What is a default judgment?

Default judgment is a binding judgment in favor of either party based on some failure to take action by the other party. Most often, it is a judgment in favor of a plaintiff when the defendant has not responded to a summons or has failed to appear before a court of law. The failure to take action is the default. The default judgment is the relief requested in the party's original petition.

In the Philippines, a default judgment is frowned upon because of the policy of the law to hear every litigated case on the merits. But the default judgment will not be vacated unless the defendant satisfactorily explains the failure to file the answer, and shows that it has a meritorious defense. (G.R. No. 192477)

Wikipedia explains that default can be compared to a forfeit victory in sports. In a civil trial involving damages, a default judgment will enter the amount of damages pleaded in the original complaint. If proof of damages is required, the court may schedule another hearing on that issue. A party can have a default judgment vacated, or set aside, by filing a motion, after the judgment is entered, by showing of a proper excuse.

Under the Rules of Court, if the defending party fails to answer within the time allowed therefor, the court shall, upon motion of the claiming party with notice to the defending party, and proof of such failure, declare the defending party in default. Thereupon, the court shall proceed to render judgment granting the claimant such relief as his pleading may warrant, unless the court in its discretion requires the claimant to submit evidence. Such reception of evidence may be delegated to the clerk of court. (Rule 9)

Nevertheless, a party in default shall be entitled to notice of subsequent proceedings but not to take part in the trial.
A defaulted defendant may move the court from relief from his default, but usually must do so promptly and must provide "good cause" for his failure to answer the complaint in time. Often, part of the procedure for relief from default involves the defendant filing an answer to the complaint. The defendant relieved from default may also be required to pay any extra costs and fees incurred by the plaintiff as a result of the delay in the defendant's filing his answer.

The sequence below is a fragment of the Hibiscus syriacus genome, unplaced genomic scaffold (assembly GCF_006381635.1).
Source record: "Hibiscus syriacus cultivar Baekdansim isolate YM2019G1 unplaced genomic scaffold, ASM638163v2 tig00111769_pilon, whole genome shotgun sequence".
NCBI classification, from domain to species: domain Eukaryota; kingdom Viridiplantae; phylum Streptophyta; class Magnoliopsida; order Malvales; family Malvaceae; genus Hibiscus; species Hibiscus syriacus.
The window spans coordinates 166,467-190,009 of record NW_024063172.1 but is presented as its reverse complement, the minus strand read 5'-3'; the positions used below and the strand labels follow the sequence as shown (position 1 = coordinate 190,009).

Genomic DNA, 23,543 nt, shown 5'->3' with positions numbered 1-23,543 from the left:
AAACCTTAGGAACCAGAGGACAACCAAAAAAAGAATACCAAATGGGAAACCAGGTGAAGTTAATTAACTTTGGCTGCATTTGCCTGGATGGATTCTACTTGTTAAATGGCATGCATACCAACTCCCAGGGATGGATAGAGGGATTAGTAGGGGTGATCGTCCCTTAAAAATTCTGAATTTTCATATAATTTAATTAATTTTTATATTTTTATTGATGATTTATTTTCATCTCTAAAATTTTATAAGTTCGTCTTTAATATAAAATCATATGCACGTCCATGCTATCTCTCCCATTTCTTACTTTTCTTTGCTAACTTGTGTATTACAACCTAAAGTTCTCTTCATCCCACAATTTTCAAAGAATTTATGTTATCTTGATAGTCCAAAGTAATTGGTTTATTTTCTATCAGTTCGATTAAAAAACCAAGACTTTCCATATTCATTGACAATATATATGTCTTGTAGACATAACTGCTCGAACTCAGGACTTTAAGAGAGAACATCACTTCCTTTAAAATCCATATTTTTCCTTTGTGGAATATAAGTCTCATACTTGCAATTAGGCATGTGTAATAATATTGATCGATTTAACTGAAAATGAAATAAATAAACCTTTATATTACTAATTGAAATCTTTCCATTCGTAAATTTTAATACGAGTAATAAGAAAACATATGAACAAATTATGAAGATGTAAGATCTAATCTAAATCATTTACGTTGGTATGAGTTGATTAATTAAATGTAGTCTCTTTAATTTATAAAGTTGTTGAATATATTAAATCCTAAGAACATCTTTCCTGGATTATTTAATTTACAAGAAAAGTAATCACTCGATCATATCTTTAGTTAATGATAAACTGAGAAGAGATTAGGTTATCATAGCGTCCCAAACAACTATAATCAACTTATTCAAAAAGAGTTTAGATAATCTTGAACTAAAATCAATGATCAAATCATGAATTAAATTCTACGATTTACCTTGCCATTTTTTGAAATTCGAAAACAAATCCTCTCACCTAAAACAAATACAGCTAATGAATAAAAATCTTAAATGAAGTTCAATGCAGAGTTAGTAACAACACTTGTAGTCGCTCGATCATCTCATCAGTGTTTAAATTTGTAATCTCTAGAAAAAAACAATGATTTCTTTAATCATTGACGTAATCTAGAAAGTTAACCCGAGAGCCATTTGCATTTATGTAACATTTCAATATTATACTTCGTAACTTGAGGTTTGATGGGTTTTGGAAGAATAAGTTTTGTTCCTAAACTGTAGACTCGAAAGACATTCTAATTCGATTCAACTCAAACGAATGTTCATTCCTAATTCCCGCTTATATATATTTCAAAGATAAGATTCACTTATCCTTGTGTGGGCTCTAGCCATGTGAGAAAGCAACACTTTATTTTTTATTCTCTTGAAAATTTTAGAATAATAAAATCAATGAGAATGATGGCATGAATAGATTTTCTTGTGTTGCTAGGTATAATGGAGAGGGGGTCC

Under the Rules of Court, a party declared in default may at any time after notice thereof and before judgment file a motion under oath to set aside the order of default upon proper showing that his failure to answer was due to fraud, accident, mistake or excusable negligence and that he has a meritorious defense. In such case, the order of default may be set aside on such terms and conditions as the judge may impose in the interest of justice. (Rule 9)

By way of exception, if the defending party in an action for annulment or declaration of nullity of marriage or for legal separation fails to answer, the court shall order the prosecuting attorney to investigate whether or not a collusion between the parties exists, and if there is no collusion, to intervene for the State in order to see to it that the evidence submitted is not fabricated.

OUTLINE BASED ON: "Legal Definition of default judgment". Legal-glossary.org. Retrieved 3 Apr 2014. Cited in https://en.wikipedia.org/wiki/Default_judgment#cite_note-Legal_Definition-1